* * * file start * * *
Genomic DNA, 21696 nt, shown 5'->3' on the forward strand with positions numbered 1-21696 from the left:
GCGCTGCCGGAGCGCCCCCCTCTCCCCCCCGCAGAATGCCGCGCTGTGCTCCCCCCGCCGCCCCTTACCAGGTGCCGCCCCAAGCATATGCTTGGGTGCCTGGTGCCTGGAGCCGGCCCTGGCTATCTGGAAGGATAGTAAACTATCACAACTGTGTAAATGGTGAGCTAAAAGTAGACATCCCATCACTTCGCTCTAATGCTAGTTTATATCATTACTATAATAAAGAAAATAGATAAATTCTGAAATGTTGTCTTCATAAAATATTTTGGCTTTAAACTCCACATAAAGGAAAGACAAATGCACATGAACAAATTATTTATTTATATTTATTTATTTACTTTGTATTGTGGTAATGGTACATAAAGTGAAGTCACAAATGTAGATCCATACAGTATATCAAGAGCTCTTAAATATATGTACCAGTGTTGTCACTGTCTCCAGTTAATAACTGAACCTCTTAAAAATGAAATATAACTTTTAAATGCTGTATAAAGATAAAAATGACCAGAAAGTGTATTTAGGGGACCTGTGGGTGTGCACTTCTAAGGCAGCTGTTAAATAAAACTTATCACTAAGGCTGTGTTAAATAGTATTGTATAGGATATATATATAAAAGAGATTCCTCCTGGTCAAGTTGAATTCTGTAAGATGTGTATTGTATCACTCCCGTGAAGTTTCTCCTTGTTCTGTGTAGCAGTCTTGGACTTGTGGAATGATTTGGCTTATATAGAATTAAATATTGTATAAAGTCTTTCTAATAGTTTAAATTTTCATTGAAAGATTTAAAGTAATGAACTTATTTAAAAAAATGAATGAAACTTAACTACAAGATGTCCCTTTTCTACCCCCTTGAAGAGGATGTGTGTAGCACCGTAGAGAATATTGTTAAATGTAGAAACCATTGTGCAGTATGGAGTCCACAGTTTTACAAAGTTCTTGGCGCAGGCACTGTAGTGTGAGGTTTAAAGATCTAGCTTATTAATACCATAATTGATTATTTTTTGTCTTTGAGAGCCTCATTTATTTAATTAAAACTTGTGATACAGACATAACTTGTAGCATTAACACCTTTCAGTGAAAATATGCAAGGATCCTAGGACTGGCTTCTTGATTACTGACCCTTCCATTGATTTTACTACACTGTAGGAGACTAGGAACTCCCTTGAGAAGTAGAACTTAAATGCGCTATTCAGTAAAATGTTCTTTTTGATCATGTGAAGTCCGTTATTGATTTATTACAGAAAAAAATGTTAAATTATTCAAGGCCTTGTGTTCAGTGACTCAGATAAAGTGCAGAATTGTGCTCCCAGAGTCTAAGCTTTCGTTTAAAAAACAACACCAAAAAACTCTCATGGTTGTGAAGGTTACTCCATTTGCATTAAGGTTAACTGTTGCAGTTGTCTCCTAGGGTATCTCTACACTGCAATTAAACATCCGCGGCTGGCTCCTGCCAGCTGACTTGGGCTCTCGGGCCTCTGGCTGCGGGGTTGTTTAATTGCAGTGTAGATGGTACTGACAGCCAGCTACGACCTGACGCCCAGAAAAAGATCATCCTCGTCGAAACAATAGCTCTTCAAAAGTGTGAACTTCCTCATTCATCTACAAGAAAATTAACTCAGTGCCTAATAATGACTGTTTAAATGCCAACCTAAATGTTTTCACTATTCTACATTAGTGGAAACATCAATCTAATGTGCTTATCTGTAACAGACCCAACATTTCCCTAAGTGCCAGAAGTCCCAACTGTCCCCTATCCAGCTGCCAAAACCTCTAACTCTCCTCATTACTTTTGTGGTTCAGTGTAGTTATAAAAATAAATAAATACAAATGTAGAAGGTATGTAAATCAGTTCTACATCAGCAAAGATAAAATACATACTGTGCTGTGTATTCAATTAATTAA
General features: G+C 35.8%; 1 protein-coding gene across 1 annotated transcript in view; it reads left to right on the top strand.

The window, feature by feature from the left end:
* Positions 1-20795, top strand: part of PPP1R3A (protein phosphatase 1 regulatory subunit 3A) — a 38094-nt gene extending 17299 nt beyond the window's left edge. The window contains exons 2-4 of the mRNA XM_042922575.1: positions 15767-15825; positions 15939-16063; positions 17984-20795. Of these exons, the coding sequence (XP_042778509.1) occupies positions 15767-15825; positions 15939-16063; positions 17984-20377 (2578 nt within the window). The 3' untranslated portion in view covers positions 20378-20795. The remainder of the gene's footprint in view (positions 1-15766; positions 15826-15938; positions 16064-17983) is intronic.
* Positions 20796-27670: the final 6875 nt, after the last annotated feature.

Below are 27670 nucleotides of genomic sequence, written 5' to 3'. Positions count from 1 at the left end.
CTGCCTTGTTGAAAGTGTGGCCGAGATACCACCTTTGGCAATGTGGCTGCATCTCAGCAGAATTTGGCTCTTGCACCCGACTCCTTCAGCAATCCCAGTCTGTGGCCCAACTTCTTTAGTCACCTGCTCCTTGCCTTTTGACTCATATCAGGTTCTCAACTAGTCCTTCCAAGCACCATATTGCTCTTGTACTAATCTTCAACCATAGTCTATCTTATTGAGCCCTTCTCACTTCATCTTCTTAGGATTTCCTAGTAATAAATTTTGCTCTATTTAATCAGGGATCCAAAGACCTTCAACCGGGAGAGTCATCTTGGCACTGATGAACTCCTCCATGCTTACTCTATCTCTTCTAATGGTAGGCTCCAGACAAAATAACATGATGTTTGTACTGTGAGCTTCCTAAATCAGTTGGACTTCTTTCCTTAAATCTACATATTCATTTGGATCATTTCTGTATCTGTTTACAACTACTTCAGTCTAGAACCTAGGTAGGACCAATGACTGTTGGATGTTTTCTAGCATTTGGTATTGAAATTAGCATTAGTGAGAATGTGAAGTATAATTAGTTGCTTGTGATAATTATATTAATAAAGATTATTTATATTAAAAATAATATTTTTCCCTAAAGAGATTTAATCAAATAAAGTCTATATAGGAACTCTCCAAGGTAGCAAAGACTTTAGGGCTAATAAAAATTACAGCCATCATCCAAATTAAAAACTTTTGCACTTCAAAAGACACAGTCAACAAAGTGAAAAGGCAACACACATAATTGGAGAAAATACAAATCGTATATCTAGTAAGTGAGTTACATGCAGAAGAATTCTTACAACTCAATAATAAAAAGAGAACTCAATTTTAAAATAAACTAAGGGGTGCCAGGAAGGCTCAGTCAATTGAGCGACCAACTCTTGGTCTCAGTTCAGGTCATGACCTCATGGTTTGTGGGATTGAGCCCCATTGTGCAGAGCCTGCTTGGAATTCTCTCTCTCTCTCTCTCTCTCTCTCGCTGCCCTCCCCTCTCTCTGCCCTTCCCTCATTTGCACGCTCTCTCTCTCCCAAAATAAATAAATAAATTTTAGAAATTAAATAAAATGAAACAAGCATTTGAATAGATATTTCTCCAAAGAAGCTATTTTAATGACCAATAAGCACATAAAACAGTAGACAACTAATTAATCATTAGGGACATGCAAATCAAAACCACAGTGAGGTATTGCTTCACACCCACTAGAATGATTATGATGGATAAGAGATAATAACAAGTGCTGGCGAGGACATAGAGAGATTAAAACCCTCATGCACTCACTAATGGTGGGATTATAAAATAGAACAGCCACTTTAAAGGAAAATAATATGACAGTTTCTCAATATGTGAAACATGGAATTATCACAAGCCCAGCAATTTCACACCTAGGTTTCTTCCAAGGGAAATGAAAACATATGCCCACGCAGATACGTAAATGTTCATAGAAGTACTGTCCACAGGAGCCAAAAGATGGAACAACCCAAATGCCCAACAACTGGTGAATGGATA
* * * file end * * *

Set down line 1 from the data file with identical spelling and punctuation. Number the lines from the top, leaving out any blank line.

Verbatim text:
Genomic DNA, 21696 nt, shown 5'->3' on the forward strand with positions numbered 1-21696 from the left: